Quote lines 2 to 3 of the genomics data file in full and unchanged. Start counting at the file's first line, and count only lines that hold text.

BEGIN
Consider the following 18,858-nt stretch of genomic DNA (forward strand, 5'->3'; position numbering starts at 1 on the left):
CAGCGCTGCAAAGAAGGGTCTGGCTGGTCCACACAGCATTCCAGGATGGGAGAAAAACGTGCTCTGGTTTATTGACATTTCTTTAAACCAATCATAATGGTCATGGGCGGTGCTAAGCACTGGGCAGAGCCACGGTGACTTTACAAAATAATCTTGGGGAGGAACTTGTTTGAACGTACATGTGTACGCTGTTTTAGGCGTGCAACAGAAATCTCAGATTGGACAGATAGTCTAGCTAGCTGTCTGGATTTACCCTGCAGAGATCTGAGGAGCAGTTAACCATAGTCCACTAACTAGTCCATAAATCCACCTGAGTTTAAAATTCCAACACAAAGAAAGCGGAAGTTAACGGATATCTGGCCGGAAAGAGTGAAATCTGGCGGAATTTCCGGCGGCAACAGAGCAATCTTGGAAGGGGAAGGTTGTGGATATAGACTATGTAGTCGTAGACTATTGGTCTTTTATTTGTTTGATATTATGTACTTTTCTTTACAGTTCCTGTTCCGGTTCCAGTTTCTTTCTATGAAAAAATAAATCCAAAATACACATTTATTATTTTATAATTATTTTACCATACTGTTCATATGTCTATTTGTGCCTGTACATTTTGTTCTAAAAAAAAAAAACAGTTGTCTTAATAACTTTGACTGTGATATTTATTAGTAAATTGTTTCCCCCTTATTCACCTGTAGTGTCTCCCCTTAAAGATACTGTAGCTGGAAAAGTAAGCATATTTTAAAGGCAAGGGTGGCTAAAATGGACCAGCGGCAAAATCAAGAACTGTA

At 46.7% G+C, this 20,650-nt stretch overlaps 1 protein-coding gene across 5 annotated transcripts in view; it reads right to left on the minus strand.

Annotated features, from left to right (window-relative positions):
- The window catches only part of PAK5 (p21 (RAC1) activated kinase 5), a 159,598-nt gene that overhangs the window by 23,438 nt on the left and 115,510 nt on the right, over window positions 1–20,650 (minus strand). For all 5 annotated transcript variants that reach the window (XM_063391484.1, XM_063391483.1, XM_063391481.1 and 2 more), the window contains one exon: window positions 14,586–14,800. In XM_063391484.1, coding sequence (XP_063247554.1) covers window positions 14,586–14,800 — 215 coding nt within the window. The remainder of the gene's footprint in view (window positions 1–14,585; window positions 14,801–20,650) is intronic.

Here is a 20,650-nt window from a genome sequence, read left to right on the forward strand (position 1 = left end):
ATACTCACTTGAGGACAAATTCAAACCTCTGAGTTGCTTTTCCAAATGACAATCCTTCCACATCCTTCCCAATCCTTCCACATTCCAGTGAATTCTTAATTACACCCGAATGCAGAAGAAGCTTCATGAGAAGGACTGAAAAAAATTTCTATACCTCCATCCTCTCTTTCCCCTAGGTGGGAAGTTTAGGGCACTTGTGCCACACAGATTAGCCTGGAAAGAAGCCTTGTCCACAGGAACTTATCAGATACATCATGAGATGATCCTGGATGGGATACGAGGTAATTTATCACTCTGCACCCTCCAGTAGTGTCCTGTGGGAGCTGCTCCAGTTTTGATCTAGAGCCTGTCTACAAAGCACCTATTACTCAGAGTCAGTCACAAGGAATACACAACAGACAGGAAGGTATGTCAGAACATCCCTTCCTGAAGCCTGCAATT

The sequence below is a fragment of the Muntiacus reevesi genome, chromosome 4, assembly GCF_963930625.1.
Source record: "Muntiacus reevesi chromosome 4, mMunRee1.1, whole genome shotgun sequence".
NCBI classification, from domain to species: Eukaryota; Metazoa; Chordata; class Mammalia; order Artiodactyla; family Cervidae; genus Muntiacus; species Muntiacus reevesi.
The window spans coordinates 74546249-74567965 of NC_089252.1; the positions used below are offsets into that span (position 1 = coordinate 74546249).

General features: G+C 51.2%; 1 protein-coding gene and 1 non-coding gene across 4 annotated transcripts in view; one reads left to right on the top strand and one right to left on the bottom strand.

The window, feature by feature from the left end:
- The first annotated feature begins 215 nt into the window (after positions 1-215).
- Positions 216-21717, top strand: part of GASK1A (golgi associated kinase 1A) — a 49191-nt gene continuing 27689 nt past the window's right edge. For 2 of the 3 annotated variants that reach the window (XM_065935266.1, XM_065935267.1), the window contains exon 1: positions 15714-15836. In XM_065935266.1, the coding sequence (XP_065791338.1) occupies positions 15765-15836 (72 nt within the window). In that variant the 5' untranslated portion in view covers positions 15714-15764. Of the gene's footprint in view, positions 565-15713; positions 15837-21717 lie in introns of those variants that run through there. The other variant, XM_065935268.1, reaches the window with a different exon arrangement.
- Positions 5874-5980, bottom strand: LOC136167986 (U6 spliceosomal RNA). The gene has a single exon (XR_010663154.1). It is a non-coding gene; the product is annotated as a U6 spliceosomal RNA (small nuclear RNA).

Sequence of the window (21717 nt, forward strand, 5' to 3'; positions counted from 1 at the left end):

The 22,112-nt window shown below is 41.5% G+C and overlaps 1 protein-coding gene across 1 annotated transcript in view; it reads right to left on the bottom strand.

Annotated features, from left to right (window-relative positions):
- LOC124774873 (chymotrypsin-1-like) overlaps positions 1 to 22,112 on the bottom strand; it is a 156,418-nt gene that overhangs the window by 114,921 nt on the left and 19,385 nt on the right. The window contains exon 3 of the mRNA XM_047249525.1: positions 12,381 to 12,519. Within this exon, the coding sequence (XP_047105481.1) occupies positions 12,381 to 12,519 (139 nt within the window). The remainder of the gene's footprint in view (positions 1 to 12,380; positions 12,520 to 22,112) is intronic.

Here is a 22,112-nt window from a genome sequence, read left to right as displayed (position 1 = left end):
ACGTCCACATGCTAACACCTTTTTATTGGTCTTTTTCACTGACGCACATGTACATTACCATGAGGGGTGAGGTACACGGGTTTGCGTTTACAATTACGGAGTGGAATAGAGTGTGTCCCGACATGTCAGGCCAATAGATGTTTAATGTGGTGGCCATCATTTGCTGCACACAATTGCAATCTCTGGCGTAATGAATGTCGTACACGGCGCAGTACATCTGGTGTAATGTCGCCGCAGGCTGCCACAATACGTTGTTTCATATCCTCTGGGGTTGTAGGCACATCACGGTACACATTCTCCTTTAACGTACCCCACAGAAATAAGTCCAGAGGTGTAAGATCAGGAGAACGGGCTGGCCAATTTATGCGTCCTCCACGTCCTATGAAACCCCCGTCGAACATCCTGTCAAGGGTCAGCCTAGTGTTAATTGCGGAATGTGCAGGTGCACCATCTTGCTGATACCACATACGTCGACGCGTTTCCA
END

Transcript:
CAGCGCTGCAAAGAAGGGTCTGGCTGGTCCACACAGCATTCCAGGATGGGAGAAAAACGTGCTCTGGTTTATTGACATTTCTTTAAACCAATCATAATGGTCATGGGCGGTGCTAAGCACTGGGCAGAGCCACGGTGACTTTACAAAATAATCTTGGGGAGGAACTTGTTTGAACGTACATGTGTACGCTGTTTTAGGCGTGCAACAGAAATCTCAGATTGGACAGATAGTCTAGCTAGCTGTCTGGATTTACCCTGCAGAGATCTGAGGAGCAGTTAACCATAGTCCACTAACTAGTCCATAAATCCACCTGAGTTTAAAATTCCAACACAAAGAAAGCGGAAGTTAACGGATATCTGGCCGGAAAGAGTGAAATCTGGCGGAATTTCCGGCGGCAACAGAGCAATCTTGGAAGGGGAAGGTTGTGGATATAGACTATGTAGTCGTAGACTATTGGTCTTTTATTTGTTTGATATTATGTACTTTTCTTTACAGTTCCTGTTCCGGTTCCAGTTTCTTTCTATGAAAAAATAAATCCAAAATACACATTTATTATTTTATAATTATTTTACCATACTGTTCATATGTCTATTTGTGCCTGTACATTTTGTTCTAAAAAAAAAAAACAGTTGTCTTAATAACTTTGACTGTGATATTTATTAGTAAATTGTTTCCCCCTTATTCACCTGTAGTGTCTCCCCTTAAAGATACTGTAGCTGGAAAAGTAAGCATATTTTAAAGGCAAGGGTGGCTAAAATGGACCAGCGGCAAAATCAAGAACTGTA

At 46.7% G+C, this 20,650-nt stretch overlaps 1 protein-coding gene across 5 annotated transcripts in view; it reads right to left on the minus strand.